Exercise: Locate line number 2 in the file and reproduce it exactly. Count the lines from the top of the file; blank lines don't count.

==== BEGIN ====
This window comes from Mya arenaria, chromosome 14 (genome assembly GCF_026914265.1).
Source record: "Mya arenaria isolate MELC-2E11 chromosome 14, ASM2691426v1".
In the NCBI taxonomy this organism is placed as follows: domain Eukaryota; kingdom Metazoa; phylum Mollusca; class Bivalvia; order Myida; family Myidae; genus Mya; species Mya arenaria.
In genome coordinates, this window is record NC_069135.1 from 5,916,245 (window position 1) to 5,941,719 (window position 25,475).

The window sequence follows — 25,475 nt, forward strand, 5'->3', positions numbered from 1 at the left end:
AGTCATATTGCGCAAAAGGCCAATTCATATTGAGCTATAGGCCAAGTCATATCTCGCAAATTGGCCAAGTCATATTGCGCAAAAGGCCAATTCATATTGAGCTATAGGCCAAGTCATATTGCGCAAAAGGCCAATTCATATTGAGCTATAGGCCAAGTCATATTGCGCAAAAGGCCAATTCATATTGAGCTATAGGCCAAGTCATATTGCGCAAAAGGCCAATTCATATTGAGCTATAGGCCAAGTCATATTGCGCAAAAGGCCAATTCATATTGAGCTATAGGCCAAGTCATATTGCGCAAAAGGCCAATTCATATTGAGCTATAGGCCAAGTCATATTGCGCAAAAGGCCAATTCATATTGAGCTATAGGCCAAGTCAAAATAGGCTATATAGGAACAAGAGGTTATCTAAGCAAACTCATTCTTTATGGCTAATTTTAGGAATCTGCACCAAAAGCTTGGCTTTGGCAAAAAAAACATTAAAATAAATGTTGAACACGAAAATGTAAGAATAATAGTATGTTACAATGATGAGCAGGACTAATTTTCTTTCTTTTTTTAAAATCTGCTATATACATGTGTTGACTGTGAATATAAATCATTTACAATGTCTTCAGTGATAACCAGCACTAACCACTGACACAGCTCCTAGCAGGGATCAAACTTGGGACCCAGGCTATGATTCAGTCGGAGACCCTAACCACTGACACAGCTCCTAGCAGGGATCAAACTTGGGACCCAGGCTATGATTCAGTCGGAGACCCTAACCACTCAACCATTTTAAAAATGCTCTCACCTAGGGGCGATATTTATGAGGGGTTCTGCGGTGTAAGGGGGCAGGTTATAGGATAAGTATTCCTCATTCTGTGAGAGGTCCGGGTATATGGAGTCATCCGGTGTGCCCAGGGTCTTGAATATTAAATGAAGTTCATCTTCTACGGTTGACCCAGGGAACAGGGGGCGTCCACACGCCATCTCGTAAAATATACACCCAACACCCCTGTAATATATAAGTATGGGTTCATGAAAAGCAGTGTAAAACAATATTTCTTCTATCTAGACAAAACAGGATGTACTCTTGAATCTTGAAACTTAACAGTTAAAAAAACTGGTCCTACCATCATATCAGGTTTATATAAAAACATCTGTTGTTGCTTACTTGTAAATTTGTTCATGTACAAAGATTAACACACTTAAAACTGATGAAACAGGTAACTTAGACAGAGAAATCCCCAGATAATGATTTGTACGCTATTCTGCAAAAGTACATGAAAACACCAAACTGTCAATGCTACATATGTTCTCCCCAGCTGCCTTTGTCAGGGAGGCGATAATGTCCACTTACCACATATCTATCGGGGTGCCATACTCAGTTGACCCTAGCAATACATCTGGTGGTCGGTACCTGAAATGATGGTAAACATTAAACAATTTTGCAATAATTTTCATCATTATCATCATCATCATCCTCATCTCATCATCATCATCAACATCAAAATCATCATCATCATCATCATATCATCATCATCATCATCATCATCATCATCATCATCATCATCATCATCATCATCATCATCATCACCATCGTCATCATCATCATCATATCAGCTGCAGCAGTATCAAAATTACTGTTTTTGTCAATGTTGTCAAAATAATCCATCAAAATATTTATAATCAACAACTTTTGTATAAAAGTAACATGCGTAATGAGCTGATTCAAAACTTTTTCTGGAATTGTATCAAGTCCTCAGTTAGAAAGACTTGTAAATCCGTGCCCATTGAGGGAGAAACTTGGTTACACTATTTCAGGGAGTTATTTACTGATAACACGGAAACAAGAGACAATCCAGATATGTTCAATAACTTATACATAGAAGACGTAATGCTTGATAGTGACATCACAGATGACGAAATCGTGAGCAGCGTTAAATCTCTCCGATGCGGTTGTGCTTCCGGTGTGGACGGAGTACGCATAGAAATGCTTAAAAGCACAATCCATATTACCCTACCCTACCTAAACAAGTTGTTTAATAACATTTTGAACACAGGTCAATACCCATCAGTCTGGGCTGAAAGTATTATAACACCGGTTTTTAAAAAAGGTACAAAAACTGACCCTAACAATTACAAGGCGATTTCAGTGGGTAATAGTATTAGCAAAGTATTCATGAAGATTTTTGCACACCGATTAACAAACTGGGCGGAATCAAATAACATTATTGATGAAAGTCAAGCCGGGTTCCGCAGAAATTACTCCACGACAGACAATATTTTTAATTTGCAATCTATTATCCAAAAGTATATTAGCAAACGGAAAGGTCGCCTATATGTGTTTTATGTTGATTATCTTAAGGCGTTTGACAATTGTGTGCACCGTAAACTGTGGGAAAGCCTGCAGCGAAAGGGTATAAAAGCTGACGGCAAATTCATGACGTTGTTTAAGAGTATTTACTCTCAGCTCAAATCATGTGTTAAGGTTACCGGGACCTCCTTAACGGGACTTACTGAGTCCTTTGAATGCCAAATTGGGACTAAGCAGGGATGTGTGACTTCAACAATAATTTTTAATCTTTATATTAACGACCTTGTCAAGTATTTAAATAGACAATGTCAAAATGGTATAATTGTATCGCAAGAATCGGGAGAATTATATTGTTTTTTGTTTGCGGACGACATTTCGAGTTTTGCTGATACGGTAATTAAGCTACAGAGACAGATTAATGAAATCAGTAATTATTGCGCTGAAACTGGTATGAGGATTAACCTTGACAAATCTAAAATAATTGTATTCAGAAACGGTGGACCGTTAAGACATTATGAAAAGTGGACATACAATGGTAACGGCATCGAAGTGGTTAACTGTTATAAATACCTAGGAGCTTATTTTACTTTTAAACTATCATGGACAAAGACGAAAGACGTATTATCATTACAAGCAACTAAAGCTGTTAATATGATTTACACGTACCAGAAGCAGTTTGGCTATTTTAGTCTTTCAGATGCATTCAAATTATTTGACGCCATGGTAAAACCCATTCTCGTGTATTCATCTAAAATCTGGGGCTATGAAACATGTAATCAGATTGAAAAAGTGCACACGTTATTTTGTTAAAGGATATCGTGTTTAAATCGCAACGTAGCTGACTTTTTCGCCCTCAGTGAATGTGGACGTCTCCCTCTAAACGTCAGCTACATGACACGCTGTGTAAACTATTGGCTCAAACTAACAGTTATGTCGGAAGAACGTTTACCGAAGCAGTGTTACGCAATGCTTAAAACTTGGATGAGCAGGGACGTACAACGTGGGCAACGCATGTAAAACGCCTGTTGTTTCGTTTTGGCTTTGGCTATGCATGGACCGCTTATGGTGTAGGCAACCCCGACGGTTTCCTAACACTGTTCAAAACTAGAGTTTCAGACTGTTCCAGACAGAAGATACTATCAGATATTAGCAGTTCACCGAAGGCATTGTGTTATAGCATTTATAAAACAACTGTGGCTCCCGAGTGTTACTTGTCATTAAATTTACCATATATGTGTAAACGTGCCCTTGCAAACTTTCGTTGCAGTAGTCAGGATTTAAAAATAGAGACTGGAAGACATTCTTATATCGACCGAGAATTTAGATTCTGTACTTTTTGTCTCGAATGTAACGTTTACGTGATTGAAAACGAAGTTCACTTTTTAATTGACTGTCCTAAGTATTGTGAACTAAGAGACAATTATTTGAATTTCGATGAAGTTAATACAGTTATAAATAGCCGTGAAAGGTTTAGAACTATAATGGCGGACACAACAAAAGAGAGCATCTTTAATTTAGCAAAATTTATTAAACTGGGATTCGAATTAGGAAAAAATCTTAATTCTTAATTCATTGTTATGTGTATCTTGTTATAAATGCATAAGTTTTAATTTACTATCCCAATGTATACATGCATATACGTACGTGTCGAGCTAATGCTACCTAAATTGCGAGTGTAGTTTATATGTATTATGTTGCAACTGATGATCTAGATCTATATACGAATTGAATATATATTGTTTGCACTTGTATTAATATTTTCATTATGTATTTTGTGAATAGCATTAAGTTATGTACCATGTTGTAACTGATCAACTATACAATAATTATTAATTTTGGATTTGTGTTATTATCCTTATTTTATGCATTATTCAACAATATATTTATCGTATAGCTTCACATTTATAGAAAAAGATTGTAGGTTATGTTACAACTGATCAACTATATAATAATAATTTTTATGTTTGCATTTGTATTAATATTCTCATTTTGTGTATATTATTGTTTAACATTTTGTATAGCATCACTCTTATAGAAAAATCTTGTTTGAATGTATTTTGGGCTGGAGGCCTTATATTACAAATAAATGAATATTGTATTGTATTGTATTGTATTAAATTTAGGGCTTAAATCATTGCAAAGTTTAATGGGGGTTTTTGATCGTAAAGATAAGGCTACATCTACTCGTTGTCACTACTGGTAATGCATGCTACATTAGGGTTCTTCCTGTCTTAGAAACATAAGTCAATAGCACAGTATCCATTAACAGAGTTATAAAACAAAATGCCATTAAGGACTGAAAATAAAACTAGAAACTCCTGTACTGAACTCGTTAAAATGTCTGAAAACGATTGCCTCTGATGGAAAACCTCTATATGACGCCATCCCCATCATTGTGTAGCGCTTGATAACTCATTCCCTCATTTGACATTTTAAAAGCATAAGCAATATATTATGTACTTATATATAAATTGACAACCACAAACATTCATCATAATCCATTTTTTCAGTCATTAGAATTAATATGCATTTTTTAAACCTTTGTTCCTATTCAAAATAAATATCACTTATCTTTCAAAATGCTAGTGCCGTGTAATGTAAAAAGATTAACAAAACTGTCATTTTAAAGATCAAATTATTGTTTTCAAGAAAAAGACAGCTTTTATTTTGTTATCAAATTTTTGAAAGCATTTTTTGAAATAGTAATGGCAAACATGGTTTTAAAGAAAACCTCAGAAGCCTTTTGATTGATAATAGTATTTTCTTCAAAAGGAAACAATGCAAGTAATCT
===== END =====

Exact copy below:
Source record: "Mya arenaria isolate MELC-2E11 chromosome 14, ASM2691426v1".